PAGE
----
Q: With a team like Alabama, how do you make sure players don’t get too down if they make a big play?
ML: You just have to try and stay even-keeled. We always fight that with a young group, but I have seen some positive things. I thought we did that through the [Texas] A&M game, so that was a pretty good practice in regard to that, also doing that in a tough environment where it’s tough to communicate.
Q: How important is Will Rogers’ experience against Alabama last year in terms of playing the team rather than the helmet sticker?
ML: Good question. I don’t know for sure. The biggest thing is you don’t want to squander plays because of the helmet sticker. Sometimes you see teams do that. A team like Alabama is good enough that you can’t afford to do that under any circumstances. You want to make sure you don’t squander plays, reconciling that you are playing a talented opponent. You just want to worry about yourself and go do the best that you can and focus on that and consistently do that as the game has ups and downs.
Q: After beating a ranked team yourself, what do you tell your guys about not paying attention to the ranking beside a team’s name?
ML: We have done a decent job of that recently. Just go out there and play. I guess what I said before - which is boring and it’s not fun for you guys to write about so in most cases you probably won’t - if you can, go there and be the best self you can, just lock in to your job, do it the best you can and don’t get distracted by what might happen. Everybody’s seen it. All you have to do sometime on Saturday is turn on the game. Some player comes frantically to the sideline, “Okay, they did this. Well, okay they did this. The cheerleader ran around the stadium three times and then the Shetland pony came out and ate a hot dog on the 50 yard line, so now what do I do?” You have to eliminate all the clutter and just focus on what counts. The other thing is you have to trust the guy next to you to do the same thing. If you can do that together, that will put your best foot forward. That will put you in the best position to execute a play. You’ve got to do it over and over.
Q: How do you combat your guys relaxing a bit after seeing Alabama lose last week?
ML: If we relax against The University of Alabama, then we are the stupidest team in college football. If we relax under those circumstances, we may have some very good qualities, we may have some very positive things, but you really have to be a dumb team to relax if you are playing Alabama or anybody like them. Really, our schedule, if you relax playing our schedule, period. I can’t think of anybody you can relax on, at least not around here or coming up.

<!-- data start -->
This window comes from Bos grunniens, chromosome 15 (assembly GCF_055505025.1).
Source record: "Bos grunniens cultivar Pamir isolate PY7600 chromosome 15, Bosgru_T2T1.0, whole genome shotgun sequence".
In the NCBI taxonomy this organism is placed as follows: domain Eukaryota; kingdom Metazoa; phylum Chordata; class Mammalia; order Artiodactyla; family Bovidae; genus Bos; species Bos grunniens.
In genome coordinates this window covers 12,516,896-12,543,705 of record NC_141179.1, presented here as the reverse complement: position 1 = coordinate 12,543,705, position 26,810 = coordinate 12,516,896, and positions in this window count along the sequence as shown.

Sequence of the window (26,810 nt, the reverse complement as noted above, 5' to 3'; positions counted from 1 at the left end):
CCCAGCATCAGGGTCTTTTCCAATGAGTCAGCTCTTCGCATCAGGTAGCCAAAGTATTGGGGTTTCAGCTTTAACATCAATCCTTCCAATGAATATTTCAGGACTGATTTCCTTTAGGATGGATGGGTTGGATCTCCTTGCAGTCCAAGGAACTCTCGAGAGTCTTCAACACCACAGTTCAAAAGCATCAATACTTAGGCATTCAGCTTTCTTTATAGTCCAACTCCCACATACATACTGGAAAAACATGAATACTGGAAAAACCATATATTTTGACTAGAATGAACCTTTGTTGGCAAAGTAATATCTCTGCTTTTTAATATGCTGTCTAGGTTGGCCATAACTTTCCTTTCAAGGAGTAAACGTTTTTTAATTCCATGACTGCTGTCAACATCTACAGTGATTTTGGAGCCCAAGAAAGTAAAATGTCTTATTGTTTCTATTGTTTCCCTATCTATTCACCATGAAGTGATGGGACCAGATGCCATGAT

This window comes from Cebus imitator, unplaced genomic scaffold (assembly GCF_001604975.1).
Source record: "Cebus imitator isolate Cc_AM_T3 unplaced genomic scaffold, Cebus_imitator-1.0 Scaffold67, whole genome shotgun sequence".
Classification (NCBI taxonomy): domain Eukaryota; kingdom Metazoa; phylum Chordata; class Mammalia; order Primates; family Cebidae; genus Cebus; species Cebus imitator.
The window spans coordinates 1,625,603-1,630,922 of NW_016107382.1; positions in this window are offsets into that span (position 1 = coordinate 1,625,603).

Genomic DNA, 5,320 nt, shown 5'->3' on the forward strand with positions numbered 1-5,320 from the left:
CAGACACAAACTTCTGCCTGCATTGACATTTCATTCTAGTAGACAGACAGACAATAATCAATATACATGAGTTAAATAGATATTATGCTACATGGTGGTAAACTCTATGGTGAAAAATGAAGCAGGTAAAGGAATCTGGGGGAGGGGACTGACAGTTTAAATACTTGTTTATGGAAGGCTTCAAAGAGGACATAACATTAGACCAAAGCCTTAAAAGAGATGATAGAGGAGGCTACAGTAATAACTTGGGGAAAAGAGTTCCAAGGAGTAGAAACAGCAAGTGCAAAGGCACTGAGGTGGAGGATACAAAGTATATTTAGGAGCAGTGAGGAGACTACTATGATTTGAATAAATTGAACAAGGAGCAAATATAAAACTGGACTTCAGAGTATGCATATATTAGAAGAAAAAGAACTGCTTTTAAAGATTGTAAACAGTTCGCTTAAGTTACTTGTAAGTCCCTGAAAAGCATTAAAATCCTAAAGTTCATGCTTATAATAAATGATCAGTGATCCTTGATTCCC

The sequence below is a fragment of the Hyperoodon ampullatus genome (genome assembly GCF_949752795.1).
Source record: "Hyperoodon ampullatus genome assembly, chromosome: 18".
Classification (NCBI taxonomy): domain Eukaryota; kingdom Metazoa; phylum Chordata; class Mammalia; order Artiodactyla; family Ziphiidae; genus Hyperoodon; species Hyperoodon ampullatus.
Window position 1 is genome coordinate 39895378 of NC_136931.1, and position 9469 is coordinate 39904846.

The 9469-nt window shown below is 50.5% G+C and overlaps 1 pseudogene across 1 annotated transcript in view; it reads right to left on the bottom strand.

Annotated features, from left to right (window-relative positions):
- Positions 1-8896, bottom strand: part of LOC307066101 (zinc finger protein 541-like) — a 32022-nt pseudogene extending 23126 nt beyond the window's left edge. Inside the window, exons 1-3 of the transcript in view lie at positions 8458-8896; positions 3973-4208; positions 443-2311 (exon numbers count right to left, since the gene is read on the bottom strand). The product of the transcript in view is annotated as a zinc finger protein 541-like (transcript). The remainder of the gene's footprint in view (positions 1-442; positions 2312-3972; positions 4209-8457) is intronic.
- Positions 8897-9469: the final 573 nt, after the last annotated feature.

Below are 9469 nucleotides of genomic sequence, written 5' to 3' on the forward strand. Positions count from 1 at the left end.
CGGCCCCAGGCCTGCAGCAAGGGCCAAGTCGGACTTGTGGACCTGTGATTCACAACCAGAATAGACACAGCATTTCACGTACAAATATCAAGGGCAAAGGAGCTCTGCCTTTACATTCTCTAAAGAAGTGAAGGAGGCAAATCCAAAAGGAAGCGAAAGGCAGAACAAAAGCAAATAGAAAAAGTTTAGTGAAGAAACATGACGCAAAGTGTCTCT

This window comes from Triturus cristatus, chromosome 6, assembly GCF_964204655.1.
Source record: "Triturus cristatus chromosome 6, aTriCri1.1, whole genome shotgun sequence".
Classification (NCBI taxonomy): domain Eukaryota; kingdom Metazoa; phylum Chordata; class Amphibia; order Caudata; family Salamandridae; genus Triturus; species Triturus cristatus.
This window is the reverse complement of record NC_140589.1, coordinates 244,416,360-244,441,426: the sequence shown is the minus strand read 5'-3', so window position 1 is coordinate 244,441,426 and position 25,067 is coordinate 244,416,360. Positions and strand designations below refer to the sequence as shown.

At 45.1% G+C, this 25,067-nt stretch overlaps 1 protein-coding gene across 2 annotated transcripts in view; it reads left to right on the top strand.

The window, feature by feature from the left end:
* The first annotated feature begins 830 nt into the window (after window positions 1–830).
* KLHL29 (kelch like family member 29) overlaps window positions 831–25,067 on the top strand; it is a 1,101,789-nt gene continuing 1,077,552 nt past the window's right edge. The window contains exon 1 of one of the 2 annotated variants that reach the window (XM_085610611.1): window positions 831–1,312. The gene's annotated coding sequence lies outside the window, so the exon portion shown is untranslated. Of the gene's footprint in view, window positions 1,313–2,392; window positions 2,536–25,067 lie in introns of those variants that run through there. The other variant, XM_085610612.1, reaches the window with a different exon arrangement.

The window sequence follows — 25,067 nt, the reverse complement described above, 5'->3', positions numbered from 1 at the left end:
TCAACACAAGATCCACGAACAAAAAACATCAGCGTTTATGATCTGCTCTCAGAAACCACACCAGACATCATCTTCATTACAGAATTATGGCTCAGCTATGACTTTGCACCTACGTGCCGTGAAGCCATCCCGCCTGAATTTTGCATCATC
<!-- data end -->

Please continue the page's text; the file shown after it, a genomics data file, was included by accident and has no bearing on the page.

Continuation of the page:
Q: What does Nick Saban do from a coaching perspective that separates himself and makes him difficult to coach against?
ML: I have known him for quite a while. What I have always thought he does best is that I think he evaluates really well. He’s in a position where he can get pretty much anybody, but I think he evaluates as far as which ones to take very well. The other thing is he is not afraid to tell somebody no or push somebody hard. Occasionally, somebody will get some five-star parade or All-American and then he’s afraid to coach them. Coach Saban is not afraid to coach that guy and push that guy. I have always thought the strongest thing he does is evaluate and push guys.
Q: How difficult is it to play as the best version of yourself as a young team?
ML: I just think they have to clear their mind and focus on it. Obviously, everybody has trouble with it. We can have debates on the effectiveness of it. We have everything from safe rooms to service dogs. Everybody is obviously struggling with it with life coaches and all the rest. But in the meantime, we’re going to try to remove some of the clutter and go ahead and have the position coaches as life coaches and try to clear their mind and just get them to focus on what counts.
Q: When you’re in a ballgame like this, how difficult is it to not do something out of character like fake a punt or go for it on a fourth and long?
ML: I think it is tricky. There is a temptation. You’ve got to resist this by players and coaches both. There’s sometimes a temptation to do too much. You’ve got to focus on your job and have the discipline to focus on your job and don’t try to do too much. If you try to do too much, it just devolves into street ball. You’re just calling random plays, and the guys are just trying to anticipate where the ball is going. They’re running a variety of different directions on both sides of the ball. Everybody is just guessing. It’s like when you were a kid out in the cul-de-sac or in the backyard or in the vacant lot. You try to have it a little more precise and controlled than that.